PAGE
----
New procedure for co-ordination in handling cybersquatting cases
On December 27 2011 the Ministry of Science and Technology of Vietnam issued Circular 37/2011/TT-BKHCN (Circular 37), which provides detailed guidance for the implementation of Decree 97/2010/ND-CP (Decree 97) on the Sanctioning of Administrative Violations in the Field of Industrial Property (which became effective over a year ago). Among other important changes, the new circular introduces a detailed procedure for the co-ordination of the activities of the IP rights enforcement authorities and the Vietnam Internet Information Centre (VNNIC) - the authority managing '.vn' domain names - when handling IP infringement cases involving domain names.
Domain name registrations in Vietnam are granted on a first-come, first-served basis. It is usually very difficult for owners of well-known trademarks to take actions against infringing '.vn' domain names. Many actions or attempts to recover '.vn' domain names (eg, 'ebay.com.vn', 'ibm.com.vn' and 'heineken.vn') from cybersquatters have been unsuccessful.
Under the IT Law, disputes over '.vn' domain names must be settled through:
- negotiation and mediation;
- arbitration; or
- the courts.
However, alternative dispute resolution proceedings are non-binding on the parties, so such proceedings will be ineffective without agreement from the domain name registrant. Accordingly, the only option available under the IT Law is to bring a court action against the cybersquatter.
Decree 97 clearly established the power of the IP enforcement authorities (eg, the Inspectorate of Science and Technology and the Competition Administration Bureau) to take administrative action against infringers for "registering or… using a domain name identical with, or confusingly similar to, a protected trademark of another person... that one does not have the right to use, for the purpose of possessing the domain name, or appropriating or prejudicing the reputation and goodwill of the mark …” . According to the decree, infringing domain names must be revoked.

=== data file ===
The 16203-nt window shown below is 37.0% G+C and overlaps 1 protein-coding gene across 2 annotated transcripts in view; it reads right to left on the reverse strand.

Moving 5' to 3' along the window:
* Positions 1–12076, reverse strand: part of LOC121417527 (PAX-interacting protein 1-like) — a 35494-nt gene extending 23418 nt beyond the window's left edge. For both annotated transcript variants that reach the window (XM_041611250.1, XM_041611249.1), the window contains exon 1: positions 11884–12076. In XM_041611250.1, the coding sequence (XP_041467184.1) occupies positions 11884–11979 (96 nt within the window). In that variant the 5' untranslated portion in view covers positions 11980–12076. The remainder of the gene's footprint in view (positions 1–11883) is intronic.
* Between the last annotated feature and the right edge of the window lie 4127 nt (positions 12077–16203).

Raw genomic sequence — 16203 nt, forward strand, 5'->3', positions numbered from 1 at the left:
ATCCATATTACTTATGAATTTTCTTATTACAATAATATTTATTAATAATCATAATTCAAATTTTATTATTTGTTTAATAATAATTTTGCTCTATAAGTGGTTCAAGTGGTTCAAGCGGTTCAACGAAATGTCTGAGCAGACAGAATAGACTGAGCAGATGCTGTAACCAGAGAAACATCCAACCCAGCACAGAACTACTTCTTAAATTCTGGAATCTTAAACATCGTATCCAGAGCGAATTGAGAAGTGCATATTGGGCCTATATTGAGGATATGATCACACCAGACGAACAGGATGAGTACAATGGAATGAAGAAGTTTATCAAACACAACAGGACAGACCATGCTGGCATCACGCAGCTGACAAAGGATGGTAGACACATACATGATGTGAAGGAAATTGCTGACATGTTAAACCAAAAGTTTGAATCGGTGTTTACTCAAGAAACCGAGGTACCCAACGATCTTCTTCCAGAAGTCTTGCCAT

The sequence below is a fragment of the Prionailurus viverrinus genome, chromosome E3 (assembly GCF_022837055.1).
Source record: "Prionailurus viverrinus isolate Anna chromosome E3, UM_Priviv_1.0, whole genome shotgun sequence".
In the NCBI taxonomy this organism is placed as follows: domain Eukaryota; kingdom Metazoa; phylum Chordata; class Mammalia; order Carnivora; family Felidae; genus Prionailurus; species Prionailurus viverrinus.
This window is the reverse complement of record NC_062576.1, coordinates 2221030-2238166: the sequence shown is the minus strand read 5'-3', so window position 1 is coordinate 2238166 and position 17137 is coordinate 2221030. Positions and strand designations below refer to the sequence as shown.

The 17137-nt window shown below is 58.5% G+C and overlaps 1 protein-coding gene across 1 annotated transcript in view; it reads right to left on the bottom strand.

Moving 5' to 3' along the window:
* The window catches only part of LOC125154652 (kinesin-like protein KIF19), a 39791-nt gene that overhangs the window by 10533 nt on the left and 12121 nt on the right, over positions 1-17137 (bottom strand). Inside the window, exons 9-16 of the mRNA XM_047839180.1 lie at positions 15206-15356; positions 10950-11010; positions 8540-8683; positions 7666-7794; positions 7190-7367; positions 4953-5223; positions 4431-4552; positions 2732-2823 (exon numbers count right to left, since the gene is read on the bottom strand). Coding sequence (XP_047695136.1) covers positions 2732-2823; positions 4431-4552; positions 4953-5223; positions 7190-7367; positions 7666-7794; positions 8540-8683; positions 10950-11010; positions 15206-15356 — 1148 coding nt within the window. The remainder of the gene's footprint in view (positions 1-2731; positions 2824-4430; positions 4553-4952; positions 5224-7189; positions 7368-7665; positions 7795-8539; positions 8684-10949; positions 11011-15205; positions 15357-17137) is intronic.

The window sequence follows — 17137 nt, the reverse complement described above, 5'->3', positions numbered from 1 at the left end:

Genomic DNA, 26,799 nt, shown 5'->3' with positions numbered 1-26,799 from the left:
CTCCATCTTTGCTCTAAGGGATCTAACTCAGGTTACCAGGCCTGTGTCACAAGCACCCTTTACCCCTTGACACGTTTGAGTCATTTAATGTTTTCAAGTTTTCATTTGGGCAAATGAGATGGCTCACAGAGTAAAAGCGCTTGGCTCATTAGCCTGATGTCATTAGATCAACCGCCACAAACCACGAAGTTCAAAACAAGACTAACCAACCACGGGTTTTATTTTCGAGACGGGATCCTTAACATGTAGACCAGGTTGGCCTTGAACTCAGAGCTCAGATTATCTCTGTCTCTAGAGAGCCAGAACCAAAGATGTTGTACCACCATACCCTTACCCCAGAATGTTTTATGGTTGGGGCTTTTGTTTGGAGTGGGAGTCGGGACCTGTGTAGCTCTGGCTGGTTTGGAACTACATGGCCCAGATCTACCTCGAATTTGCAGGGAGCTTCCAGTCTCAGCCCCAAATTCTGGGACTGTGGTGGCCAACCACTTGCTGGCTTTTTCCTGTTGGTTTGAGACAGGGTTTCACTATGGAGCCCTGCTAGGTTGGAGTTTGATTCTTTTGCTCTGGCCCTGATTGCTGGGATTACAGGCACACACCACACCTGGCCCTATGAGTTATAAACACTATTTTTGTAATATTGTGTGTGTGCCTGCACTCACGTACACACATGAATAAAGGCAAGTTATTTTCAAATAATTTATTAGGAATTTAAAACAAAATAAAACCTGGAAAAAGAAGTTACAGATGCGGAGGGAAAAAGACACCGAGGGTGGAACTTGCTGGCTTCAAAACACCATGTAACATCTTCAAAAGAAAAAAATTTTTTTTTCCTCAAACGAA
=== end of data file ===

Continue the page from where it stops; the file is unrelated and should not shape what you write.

Circular 37 specifies that the following will constitute an act of unfair competition that can be sanctioned:
- Use of a '.vn' domain name containing words that are identical with, or confusingly similar to, a protected trademark, trade name or geographical indication, for and in connection with the advertisement, introduction or offering of identical, similar or related products or services on the website linked to the domain name, thereby creating confusion, causing material damage or diminishing the goodwill of the owner of the protected trademark, trade name or geographical indication.
- The registration of a '.vn' domain name containing words that are identical with, or confusingly similar to, a protected trademark, trade name or geographical indication, where, after more than one year from registration, the domain name has not been used for a specific activity and there is reason to believe that the registrant has registered the domain name with the aim to resell it for profit or to block the registration of the domain names by the owner of the relevant IP rights.
Under the procedure introduced by the circular, the IP enforcement authorities, upon receipt of a complaint from the IP rights owner, and based on the results of its own inspection, may issue one of the two following documents:
- A conclusion as to whether the domain name is identical with, or confusingly similar to, a protected trademark, trade name or geographical indication, and whether the registration or use of the domain name constitutes an act of unfair competition. If it is concluded that an act of unfair competition has been committed, the IP enforcement authority will send its conclusion to the IP rights owner and the domain name registrant, so that they can reach a solution acceptable to both parties, within 30 days of the date of receipt of the conclusion. If the parties cannot reach an agreement within this time limit, the IP enforcement authority will conduct a further inspection and issue a decision of administrative sanction.
- A decision of administrative sanction against the infringer, which can include the revocation of the domain name.
If a decision of administrative sanction has been issued, and if the domain name registrant does not voluntarily withdraw the domain name within one year of the date of issuance of the decision, the IP enforcement authority will send a notification to VNNIC requesting that the domain name registration be revoked.
It is encouraging that the circular introduces a detailed procedure for the co-ordination of the activities of the IP rights enforcement authorities and VNNIC, and that actions against cybersquatting can be carried out in practice. However, the procedure is complicated and time consuming; it may take over two years from the date of registration of an infringing domain name to obtain its revocation. In addition, a number of uncertainties remain as to when the use or registration of a domain name will constitute an act of unfair competition. For example, it is unclear what type of evidence would be required to prove that a party registered a domain name to make a profit or to prevent the IP rights owner from registering the domain name.
The circular will come into force on February 11 2012. Until the new procedure can show its effectiveness in promoting actions against the bad-faith use and registration of domain names, the registration of '.vn' domain names is still the most-cost effective way - in addition to trademark registration in Vietnam - for mark owners to protect their trademarks from cybersquatting.
Son Doan, IPMAX Law Firm, Hanoi
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